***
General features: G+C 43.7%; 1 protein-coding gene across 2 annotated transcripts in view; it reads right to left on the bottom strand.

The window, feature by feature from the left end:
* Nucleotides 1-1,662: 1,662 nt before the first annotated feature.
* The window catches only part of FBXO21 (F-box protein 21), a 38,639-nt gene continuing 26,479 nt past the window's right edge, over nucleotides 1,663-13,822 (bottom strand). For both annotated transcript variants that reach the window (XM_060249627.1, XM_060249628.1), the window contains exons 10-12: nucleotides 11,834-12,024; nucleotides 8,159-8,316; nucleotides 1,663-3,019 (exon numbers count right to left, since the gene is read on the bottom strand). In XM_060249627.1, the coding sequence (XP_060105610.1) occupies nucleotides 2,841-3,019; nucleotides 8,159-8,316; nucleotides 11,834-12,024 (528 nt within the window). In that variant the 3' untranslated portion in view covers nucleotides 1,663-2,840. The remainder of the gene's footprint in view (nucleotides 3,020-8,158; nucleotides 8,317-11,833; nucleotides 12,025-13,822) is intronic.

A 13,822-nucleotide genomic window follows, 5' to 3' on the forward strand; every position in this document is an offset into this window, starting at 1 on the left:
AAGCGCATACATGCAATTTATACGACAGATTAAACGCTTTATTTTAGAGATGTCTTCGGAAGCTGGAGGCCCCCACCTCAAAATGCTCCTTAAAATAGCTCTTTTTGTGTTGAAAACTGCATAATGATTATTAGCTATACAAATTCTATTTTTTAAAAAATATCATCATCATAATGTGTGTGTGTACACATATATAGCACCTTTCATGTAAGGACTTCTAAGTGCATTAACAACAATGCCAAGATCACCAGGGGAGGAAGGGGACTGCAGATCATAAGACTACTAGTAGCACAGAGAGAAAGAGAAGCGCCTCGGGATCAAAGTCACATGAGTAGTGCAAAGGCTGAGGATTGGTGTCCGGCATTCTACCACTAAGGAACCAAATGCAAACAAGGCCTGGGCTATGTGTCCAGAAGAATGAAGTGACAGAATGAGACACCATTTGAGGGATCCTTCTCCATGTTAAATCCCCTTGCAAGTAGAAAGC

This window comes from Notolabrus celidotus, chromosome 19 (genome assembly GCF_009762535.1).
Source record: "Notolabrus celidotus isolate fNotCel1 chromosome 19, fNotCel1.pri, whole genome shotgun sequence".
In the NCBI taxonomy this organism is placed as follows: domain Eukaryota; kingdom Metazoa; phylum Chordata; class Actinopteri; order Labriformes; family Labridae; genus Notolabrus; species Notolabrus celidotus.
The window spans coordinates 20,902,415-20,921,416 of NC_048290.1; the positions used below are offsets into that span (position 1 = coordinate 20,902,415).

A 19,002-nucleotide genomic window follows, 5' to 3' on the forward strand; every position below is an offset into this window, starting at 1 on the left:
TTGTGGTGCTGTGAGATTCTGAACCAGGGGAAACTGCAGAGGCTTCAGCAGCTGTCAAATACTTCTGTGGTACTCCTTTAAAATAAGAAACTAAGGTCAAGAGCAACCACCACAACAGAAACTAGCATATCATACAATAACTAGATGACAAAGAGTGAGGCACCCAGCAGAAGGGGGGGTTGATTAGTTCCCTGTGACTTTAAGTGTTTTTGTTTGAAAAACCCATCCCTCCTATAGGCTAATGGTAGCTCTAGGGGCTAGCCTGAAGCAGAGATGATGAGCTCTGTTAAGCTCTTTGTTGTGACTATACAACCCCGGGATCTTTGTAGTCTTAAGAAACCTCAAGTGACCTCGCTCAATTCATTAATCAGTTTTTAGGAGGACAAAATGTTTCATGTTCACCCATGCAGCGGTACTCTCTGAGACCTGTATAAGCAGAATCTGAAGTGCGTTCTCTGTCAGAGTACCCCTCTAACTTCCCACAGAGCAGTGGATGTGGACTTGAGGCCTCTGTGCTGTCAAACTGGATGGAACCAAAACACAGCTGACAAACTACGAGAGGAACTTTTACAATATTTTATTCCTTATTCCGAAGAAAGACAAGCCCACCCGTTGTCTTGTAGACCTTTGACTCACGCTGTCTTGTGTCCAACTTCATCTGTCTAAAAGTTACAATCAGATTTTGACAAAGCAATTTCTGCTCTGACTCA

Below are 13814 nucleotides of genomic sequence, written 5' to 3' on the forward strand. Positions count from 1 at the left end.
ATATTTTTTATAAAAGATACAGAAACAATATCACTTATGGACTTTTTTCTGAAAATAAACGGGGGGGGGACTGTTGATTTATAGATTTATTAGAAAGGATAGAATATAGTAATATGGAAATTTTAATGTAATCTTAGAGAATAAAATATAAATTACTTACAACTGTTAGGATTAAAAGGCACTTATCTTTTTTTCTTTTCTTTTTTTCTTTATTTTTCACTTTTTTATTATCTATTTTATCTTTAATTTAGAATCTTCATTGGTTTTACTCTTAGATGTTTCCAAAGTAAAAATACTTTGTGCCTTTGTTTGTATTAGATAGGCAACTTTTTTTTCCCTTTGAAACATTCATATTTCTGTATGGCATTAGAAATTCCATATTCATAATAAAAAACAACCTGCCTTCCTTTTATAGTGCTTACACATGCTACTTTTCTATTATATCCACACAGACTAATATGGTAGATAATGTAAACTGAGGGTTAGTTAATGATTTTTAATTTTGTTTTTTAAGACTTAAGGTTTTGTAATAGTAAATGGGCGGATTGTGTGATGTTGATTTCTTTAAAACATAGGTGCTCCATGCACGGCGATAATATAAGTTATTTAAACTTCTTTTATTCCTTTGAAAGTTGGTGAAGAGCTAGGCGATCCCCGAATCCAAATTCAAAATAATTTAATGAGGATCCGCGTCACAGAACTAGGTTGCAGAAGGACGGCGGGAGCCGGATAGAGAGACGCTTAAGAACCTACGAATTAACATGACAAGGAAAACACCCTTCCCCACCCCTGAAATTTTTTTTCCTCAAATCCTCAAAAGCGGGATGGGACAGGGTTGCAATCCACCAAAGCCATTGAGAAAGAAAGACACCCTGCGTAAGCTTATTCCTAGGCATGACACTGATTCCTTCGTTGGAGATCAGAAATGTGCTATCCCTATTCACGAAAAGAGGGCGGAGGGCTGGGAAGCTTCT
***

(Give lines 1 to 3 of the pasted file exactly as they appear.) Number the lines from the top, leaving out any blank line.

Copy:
General features: G+C 43.7%; 1 protein-coding gene across 2 annotated transcripts in view; it reads right to left on the bottom strand.

The window, feature by feature from the left end:
* Nucleotides 1-1,662: 1,662 nt before the first annotated feature.